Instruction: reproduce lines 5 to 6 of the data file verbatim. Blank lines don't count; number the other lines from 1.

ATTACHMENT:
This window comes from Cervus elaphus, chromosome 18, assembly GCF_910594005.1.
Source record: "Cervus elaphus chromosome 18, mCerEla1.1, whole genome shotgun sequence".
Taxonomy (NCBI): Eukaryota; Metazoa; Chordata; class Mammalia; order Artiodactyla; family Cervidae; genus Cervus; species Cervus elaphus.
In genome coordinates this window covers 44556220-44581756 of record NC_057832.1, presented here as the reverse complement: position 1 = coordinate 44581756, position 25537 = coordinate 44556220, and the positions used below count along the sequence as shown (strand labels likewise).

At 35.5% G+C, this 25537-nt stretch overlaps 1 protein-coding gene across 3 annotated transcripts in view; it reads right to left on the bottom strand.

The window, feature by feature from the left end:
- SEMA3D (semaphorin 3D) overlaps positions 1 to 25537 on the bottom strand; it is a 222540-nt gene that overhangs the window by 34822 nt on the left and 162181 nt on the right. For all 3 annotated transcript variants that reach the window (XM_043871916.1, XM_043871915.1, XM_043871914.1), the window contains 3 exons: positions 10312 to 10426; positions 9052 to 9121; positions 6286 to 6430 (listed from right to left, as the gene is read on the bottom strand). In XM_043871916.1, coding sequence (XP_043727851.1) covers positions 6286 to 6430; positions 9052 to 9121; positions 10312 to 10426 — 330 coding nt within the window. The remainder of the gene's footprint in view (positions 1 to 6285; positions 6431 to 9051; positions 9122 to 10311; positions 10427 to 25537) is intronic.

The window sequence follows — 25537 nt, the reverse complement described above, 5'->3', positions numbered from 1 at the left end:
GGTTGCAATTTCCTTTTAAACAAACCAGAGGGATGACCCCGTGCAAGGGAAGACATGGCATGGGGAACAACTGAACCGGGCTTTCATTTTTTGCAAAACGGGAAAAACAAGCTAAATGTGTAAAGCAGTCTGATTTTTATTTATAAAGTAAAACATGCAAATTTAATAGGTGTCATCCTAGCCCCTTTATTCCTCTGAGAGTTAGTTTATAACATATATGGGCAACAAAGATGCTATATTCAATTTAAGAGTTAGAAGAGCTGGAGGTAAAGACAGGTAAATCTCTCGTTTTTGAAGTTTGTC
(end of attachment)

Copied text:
At 35.5% G+C, this 25537-nt stretch overlaps 1 protein-coding gene across 3 annotated transcripts in view; it reads right to left on the bottom strand.

The window, feature by feature from the left end: